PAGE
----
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Improving the lives of people with dementia

31 March 2020

Carer looking after woman

An expert in the communication challenges caused by dementia is using her research to inform training practices for carers and families.

Professor Alison Wray of Cardiff University has spent a decade studying the social and emotional impact of dementia and its onward effect on communication. Her detailed understanding of the causes of communication breakdowns in the dementia context is being used to formulate training and advice for people around the world.

Around 850,000 people in the UK have some form of dementia, with this figure on the rise.

Professor Wray’s work forms the basis for a new book, The Dynamics of Dementia Communication, was published in March.

Based in the University’s School of English, Communication and Philosophy, she said: “Dementia is a very complex condition that affects every aspect of a person’s experience, with considerable knock-on effects for family members, professional carers and wider society. Relationships are often severely challenged by dementia, and it can be difficult to keep them positive.

At the heart of many of these problems is our desire to communicate and connect. When this becomes difficult, people typically feel anxious and frustrated. It’s easy to get into a downward spiral very quickly in the relationship. It can be difficult to remember that the real culprit of these problems is the disease.

Professor Alison Wray Research Professor

Through Professor Wray’s animated films with voiceovers by Sir Tony Robinson, her ideas have been adopted by carer trainers in the USA, Australia and New Zealand as well as the UK. One particularly fruitful relationship is with Six Degrees Social Enterprise, which runs Empowered Conversations, a free six-week training course giving carers practical advice to help them cope with the realities of living with dementia.

Dr Phil McEoy of Six Degrees said: “We see the feelings that people with dementia experience being preserved even when they experience serious cognitive decline that affects their ability to communicate.  Alison’s book and research is of immense practical value, it shows how it is possible to stay connected, maintain and make sense of changing relationships and preserve the quality of life of the person living with dementia.  We have included Alison’s work in the delivery of 43 courses to over 600 family and professional carers.”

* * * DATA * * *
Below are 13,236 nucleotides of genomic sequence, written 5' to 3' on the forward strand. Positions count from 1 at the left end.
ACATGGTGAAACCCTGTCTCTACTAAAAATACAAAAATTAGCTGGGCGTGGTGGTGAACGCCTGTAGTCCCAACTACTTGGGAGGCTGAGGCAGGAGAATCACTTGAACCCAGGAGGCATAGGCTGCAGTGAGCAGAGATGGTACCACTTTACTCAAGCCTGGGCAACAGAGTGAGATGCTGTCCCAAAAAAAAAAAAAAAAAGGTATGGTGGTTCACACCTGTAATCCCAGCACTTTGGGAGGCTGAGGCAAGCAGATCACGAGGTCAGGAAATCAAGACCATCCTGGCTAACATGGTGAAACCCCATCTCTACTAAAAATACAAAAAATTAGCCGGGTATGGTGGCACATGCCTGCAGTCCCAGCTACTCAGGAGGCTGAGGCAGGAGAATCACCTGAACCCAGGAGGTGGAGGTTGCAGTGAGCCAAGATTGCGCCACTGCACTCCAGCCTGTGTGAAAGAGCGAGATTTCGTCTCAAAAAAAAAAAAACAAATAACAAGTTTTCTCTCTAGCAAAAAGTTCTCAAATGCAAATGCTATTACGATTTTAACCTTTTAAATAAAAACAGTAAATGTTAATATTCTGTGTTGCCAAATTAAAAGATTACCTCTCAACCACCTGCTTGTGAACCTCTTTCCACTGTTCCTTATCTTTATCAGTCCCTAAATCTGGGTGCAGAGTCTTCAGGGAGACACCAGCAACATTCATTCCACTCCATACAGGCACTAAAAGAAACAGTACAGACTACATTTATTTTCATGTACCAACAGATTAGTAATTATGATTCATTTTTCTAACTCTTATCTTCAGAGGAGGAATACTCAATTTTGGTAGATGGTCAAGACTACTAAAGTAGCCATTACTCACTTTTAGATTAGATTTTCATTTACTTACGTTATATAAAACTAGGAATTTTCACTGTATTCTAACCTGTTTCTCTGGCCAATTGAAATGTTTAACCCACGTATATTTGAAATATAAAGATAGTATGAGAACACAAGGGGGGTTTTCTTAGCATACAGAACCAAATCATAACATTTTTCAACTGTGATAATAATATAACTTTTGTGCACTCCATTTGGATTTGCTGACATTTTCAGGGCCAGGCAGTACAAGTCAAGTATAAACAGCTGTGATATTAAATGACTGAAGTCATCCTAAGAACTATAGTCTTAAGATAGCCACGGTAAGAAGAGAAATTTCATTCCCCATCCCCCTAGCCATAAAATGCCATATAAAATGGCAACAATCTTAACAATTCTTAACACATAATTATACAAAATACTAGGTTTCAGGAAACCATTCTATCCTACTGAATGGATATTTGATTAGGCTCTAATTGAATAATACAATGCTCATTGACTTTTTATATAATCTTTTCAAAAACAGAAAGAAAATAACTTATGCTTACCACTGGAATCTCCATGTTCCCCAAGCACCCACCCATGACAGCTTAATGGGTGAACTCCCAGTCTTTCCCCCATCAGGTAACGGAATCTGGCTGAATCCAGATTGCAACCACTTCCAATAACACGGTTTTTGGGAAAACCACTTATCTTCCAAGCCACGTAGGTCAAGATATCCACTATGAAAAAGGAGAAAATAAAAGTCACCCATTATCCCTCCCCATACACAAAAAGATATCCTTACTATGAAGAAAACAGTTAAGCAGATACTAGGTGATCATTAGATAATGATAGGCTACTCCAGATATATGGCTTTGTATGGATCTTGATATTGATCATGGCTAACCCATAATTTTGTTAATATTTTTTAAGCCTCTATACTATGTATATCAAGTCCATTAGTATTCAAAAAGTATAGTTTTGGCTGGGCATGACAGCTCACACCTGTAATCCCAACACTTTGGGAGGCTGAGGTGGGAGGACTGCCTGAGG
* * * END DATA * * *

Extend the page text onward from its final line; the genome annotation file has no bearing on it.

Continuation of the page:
One carer, who has been on the training, said: “That course (Empowered Conversations), of all the things I've been on had the most notable affect. I suppose it’s the reality that communication, conversing, however you want to describe it, is so key.”

Another said: “I spend a lot more time with my mum perhaps just sitting quietly and stroking her back or something like that. If I have a visit and it doesn’t go very well, mum doesn’t talk very much, I probably don’t feel bad about myself. I used to walk away thinking I've done that really badly.”

Professor Wray’s book, out on March 26, uses new theoretical perspectives to explain how the impact of dementia on the brain leads to not only the cognitive but also the social and emotional experiences typically experienced.

Professor Wray added: “Strong research is key to helping people live with the effects of this devastating condition. I am looking forward to continuing this important work so that those living with a dementia, as well as their families and professional carers, have the right tools to deal with it.”

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